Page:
Africa loses $ 50 billion annually through illicit financial flows

About 50 billion dollars is said to be leaving Africa each year, according to the Thabo Mbeki led High Level Panel report on illicit financial outflows from the continent in 2015.

Majority of these losses, about 50 per cent or more of the total, was as a result of trade mis-invoicing and corruption.

Dr Steve Manteaw, the Coordinator of Campaigns at Integrated Social Development Centre (ISODEC) told the Ghana News Agency that Ghana and other natural resource-rich countries had been exploiting natural assets in the form of solid minerals and others with the view of turning them into revenue to create jobs.

He said ISODEC as part of its research activities had conducted two case studies on transfer pricing in the Oil and Gas sectors and Commodity exports and imports.

He said the study identified the institutional lapses that enabled transfer mis-pricing in the Western Corridor Gas Infrastructure Project and made specific recommendations for plugging those loopholes.

He said the relationship between the transfer unit and other departments of the Ghana Revenue Authority (GRA) appears rather ad hoc as was the case involving the decision to bring Customs Division on board the Transfer Pricing audit of Sinopec.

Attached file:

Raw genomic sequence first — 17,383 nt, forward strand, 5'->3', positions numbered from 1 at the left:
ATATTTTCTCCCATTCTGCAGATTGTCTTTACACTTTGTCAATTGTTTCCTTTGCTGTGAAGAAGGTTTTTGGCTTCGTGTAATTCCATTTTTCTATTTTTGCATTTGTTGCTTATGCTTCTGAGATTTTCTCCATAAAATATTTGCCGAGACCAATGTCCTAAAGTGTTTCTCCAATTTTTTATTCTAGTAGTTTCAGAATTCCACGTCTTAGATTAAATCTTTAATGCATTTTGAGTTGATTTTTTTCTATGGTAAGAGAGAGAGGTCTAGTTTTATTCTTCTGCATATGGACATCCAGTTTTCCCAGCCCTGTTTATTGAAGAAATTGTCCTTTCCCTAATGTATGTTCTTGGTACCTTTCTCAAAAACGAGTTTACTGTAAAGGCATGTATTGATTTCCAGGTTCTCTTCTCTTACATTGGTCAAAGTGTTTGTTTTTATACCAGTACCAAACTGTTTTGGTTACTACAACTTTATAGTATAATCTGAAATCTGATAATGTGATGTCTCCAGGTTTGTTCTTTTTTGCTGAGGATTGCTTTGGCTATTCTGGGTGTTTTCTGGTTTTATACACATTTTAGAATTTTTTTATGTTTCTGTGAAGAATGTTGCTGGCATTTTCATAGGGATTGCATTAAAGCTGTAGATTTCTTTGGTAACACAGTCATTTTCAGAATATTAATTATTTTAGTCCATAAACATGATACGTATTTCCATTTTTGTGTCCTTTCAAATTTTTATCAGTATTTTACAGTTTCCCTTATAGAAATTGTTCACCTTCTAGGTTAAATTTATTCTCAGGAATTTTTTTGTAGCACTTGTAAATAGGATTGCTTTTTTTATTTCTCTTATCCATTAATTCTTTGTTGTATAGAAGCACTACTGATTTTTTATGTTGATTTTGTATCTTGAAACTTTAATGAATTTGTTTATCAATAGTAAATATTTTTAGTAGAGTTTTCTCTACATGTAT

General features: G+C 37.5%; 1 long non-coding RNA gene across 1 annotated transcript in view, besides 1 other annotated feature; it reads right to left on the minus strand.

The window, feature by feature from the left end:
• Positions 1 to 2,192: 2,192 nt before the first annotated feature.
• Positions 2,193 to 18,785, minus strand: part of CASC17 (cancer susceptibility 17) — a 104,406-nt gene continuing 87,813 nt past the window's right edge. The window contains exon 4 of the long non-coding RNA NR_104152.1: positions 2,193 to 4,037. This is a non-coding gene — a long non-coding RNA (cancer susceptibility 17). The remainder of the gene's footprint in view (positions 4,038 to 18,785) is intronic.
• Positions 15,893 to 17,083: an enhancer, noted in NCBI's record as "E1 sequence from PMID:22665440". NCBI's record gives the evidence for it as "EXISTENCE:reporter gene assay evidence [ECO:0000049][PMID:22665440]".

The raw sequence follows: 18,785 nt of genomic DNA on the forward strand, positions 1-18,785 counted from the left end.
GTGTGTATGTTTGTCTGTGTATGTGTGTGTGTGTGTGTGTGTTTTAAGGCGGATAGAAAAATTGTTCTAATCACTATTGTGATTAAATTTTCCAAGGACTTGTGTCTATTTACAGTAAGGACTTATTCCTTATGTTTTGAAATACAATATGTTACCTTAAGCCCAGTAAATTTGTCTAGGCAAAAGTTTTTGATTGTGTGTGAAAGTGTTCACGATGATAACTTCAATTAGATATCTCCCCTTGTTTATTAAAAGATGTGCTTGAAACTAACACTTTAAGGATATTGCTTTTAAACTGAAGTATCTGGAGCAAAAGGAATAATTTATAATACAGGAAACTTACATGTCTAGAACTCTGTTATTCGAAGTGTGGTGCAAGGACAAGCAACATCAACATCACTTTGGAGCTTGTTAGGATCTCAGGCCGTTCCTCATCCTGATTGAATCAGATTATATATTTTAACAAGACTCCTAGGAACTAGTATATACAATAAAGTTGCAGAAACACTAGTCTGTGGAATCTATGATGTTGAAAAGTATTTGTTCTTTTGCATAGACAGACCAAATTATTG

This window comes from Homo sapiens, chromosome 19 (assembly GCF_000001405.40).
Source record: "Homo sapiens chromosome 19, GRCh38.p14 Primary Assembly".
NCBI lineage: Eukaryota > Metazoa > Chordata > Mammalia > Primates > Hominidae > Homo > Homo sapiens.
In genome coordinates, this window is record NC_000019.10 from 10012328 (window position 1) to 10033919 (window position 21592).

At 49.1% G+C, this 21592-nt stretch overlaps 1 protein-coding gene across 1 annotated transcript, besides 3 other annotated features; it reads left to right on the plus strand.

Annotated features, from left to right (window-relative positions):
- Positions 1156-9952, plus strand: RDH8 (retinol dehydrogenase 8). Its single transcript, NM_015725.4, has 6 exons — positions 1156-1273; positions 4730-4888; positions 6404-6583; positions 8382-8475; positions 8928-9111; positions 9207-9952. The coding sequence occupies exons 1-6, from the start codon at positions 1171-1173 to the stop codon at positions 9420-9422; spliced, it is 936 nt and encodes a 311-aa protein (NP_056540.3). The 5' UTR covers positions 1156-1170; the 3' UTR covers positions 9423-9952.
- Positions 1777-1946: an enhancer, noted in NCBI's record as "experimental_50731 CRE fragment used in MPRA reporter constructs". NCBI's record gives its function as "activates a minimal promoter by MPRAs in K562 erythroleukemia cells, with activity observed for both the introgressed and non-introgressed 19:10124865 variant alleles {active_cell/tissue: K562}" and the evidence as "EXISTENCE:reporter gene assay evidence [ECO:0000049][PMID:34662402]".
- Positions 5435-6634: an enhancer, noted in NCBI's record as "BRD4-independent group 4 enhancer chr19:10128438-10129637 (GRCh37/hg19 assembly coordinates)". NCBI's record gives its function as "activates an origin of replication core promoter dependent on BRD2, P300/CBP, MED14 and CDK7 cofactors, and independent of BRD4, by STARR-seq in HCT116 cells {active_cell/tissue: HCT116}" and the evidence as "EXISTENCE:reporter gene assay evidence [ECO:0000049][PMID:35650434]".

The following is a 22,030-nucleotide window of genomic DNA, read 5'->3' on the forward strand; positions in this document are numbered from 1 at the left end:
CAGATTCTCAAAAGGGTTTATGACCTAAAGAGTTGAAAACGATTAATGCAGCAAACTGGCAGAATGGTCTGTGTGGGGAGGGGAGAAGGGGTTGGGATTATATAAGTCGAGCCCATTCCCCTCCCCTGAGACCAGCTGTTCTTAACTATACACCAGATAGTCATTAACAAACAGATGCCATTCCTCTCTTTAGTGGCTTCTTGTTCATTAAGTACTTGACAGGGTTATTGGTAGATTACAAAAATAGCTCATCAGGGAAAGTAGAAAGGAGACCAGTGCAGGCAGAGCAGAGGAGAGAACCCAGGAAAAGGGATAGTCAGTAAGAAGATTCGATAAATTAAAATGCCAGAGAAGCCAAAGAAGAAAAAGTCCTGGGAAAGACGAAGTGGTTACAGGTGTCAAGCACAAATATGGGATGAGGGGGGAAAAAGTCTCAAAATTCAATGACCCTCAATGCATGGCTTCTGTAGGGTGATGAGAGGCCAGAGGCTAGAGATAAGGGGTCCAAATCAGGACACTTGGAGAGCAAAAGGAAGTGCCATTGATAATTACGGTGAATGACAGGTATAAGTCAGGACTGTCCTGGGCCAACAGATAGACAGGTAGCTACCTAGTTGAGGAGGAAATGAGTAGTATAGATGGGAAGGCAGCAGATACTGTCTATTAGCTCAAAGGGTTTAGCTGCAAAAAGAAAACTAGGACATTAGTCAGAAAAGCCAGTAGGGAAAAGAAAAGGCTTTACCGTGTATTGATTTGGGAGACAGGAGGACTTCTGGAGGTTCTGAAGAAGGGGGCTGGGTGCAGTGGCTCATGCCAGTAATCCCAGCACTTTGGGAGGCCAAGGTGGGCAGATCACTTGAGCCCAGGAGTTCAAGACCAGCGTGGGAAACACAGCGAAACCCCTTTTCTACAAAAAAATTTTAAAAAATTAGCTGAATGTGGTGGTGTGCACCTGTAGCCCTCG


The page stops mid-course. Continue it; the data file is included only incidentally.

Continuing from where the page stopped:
He said the analysis, further revealed that there was in fact, no automatic sharing of information between GRA and the various institutions in the oil and gas value chain.

He said parliament on the other hand failed to ensure strict adherence to due process and failed to protect the national interest, when it went ahead to ratify the Sinopec tax waiver, two clear years after the Western Corridor Gas Infrastructure Project was completed.

“It is comforting to note that the transfer pricing unit of the GRA has so far retrieved over GH¢ 10 million in additional taxes and penalties raised as a result of ongoing audit of the transaction,” he said.

Dr Manteaw said it was feared that without addressing the identified institutional lapses, Ghana risked more devastating loss of critically needed revenues to finance its development commitments under the Sustainable Development Goals.

He said illicit financial flows was a scourge and a huge source of potentially locked up or misappropriated funds, that if curtailed could free up billions of dollars or resources for development in Ghana and Africa.

He said per the recommendations, government should adopt and use the advance pricing agreement, which could offer an alternative measure of minimising trade mis-pricing.

He said tax authorities should seek cooperation with tax jurisdictions and introduce safeguards requiring that transactions between related parties were assessed on an arm’s-length.

There is the need for further tightening of the rules on ring-fencing, transfer pricing and inter-company interest deductions in the extractive sector contracts and agreements,” he added.